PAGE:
People are angry at the Guardian’s view on gender recognition. Here’s how they’re fighting back.

Guardian headline that reads: 'The Guardian view on the Gender Recognition Act: where rights collide: Editorial'
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The Guardian‘s view on the Gender Recognition Act (GRA) has been described as “bewildering and misinformed”. Critics of the piece include women who’ve written for the paper. But there’s something we can all do to show solidarity with trans people. The government consultation on the GRA is running until this Friday, and we should all fill it out.

The Guardian view

The piece represent’s the ‘Guardian‘s view’ on the topic. It discusses the consultation on changing the Gender Recognition Act 2004:

It talks about not taking a stance:

The debate has become toxic, with trans rights activists and some feminist campaigners taking opposing sides.

The Guardian rejects the idea that one of these positions is the right one – and the other wrong… Neither group is a homogeneous bloc and there are more than two points of view.

Several people think that the Guardian has taken a stance, however, by the way it presented the information. Among them are trans women who’ve written for the paper:

Read on...

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People are criticising the piece for allegedly suggesting it will undo protections in the Equality Act 2010:

The consultation on the Gender Recognition Act reads:

The consultation focuses on the Gender Recognition Act 2004. We are not proposing any amendments to the Equality Act 2010.

The feminist academics Lorna Finlayson, Katharine Jenkins, and Rosie Worsdale explained the issue in detail for Verso:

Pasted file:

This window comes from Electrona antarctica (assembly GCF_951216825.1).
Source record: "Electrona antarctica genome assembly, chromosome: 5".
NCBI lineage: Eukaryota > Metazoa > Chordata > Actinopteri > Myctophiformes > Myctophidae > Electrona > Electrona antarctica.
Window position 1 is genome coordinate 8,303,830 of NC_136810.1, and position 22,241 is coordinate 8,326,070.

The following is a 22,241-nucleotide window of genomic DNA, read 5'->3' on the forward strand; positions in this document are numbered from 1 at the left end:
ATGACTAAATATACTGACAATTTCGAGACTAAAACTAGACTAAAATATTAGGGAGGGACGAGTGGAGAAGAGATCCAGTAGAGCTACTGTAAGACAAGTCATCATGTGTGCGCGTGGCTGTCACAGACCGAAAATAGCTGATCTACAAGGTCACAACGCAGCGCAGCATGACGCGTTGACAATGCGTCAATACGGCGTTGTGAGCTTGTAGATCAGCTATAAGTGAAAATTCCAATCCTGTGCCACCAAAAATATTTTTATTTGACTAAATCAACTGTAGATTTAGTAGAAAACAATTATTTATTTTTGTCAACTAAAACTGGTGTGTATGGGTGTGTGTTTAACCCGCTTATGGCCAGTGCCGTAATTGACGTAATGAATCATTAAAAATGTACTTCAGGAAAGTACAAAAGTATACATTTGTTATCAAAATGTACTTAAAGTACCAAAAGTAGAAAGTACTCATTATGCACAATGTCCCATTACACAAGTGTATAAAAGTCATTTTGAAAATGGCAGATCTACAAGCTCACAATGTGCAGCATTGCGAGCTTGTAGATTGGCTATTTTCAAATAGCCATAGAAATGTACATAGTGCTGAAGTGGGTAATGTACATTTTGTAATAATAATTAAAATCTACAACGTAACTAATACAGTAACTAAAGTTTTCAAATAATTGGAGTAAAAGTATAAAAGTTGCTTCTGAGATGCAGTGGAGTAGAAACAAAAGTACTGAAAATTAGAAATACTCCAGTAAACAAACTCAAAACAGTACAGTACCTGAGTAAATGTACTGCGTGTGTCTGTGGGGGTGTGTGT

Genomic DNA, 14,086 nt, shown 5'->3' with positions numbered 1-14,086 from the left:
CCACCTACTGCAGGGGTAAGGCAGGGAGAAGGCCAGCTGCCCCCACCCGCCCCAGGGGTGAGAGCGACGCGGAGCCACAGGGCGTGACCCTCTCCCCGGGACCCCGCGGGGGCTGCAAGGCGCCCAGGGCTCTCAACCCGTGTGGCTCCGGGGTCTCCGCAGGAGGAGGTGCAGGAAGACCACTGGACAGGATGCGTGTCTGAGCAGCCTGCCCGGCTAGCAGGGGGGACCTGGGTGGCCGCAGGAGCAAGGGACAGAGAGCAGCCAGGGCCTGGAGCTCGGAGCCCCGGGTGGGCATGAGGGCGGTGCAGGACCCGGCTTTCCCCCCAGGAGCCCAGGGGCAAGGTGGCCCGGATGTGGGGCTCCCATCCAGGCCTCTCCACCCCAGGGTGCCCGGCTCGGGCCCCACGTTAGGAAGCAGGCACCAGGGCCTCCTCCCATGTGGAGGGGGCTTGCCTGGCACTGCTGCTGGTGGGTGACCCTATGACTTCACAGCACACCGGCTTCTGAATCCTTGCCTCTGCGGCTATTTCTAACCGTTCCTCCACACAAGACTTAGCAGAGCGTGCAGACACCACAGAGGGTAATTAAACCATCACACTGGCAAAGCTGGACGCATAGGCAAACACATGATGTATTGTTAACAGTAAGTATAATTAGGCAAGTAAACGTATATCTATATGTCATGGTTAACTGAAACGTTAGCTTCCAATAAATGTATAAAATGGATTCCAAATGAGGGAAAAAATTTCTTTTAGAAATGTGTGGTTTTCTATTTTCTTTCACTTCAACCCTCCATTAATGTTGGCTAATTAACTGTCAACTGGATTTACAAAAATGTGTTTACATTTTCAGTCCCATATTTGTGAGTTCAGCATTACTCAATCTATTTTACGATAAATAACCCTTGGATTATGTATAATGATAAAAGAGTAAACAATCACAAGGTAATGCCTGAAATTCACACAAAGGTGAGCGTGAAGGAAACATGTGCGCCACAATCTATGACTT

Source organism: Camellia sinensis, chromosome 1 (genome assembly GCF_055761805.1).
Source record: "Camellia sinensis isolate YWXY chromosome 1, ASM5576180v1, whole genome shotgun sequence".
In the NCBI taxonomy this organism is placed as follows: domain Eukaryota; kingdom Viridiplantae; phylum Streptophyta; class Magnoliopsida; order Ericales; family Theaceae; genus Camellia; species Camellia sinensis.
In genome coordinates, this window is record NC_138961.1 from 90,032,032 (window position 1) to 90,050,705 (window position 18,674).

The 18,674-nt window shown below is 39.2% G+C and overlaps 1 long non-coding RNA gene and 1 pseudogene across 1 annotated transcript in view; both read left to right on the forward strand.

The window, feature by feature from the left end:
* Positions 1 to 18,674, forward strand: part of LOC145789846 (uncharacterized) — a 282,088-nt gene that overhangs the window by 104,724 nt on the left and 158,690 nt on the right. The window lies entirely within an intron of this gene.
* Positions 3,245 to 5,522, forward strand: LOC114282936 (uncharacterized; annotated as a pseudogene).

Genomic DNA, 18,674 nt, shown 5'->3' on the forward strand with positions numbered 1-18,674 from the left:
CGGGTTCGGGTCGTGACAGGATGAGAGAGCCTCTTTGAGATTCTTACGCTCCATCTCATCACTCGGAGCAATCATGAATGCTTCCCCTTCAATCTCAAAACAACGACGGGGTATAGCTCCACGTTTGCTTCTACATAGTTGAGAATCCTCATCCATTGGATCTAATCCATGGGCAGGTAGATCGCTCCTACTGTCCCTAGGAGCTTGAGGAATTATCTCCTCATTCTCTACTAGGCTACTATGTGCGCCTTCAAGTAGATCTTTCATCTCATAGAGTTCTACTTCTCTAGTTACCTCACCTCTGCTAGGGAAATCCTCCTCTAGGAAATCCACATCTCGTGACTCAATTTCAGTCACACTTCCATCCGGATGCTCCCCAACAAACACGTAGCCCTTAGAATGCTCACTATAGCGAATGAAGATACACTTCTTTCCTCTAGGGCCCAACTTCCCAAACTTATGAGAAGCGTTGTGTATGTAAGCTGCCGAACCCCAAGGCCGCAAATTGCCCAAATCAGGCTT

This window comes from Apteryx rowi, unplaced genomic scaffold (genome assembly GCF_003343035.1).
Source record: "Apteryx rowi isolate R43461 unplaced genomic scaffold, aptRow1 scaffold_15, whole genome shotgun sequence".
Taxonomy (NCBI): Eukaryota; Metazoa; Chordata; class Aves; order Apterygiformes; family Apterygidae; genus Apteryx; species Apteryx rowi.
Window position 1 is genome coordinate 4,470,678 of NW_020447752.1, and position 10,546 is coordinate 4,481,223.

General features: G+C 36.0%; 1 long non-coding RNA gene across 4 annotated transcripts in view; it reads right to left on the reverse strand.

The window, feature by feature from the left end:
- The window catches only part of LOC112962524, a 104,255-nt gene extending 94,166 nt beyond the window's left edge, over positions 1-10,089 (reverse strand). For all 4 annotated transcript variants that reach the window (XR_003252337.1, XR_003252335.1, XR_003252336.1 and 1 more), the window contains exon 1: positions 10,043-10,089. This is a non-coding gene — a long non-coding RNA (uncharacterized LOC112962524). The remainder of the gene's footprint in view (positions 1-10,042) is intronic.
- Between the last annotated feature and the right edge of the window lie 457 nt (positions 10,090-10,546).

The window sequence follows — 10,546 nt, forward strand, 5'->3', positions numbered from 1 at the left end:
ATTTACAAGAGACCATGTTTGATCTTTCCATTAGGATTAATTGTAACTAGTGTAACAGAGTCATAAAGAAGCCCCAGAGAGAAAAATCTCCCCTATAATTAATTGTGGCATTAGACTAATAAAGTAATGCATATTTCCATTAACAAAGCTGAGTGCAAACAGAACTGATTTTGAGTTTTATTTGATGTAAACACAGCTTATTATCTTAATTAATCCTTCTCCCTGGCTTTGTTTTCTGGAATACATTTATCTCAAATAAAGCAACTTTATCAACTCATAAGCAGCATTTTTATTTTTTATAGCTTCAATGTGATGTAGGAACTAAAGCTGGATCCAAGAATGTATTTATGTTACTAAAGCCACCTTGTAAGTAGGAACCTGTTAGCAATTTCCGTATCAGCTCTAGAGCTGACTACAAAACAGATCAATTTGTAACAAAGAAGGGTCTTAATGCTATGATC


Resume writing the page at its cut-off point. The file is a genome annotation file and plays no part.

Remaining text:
The first problem with the argument is that although it has repeatedly been presented as a response to the GRA consultation, in fact it has almost nothing to do with it. This is because the proposed changes to the GRA will have very little effect on whether and when trans people are able to access single-sex facilities and services. The current law, the Equality Act of 2010, already allows trans people to use the facilities and services that best align with their gender identity in almost all cases. This entitlement does not depend on having a GRC or on having received any particular medical treatment. The Equality Act does allow for trans people to be excluded from certain services in a limited range of cases where this can be shown to be ‘a proportionate means of achieving a legitimate aim’. Again, this provision applies to all trans people including those who hold a GRC.

What all of this means is that access to single-sex facilities and services is already governed by a principle of self-ID in almost all cases.


In line with the above argument, some have suggested the Guardian view doesn’t even cover the topic it’s supposed to be discussing:

There’s also been criticism of some terminology used. Gay Star News wrote:

While The Guardian says it ‘supports trans equality and believes reform of the law could form part of this’, it also perpetuates harmful stereotypes about transgender people.

Namely, in the article, the editorial team acknowledges dangerous myths about the concerns of ‘male-bodied people’ and not recognizing trans women as real women.

The Guardian piece does acknowledge that only ‘some feminists’ oppose the GRA. Despite that, it doesn’t do anything to highlight that some of its strongest supporters are feminists and cis women:

Support trans rights

The consultation on the GRA ends on Friday 19 October. People are encouraging everyone who supports trans rights to fill it out now:

If you haven’t completed the survey yet, put aside five minutes between now and tomorrow to do so. You can access it here.

Getting involved is how people are fighting back against the “relentless media campaign against trans people”. So fill it in, and show solidarity against the onslaught.

Get Involved!

– Fill out the consultation here.

– Share the consultation on Facebook and Twitter.

– Ask your friends to do the same.

– Join The Canary, so we can keep holding the powerful to account.

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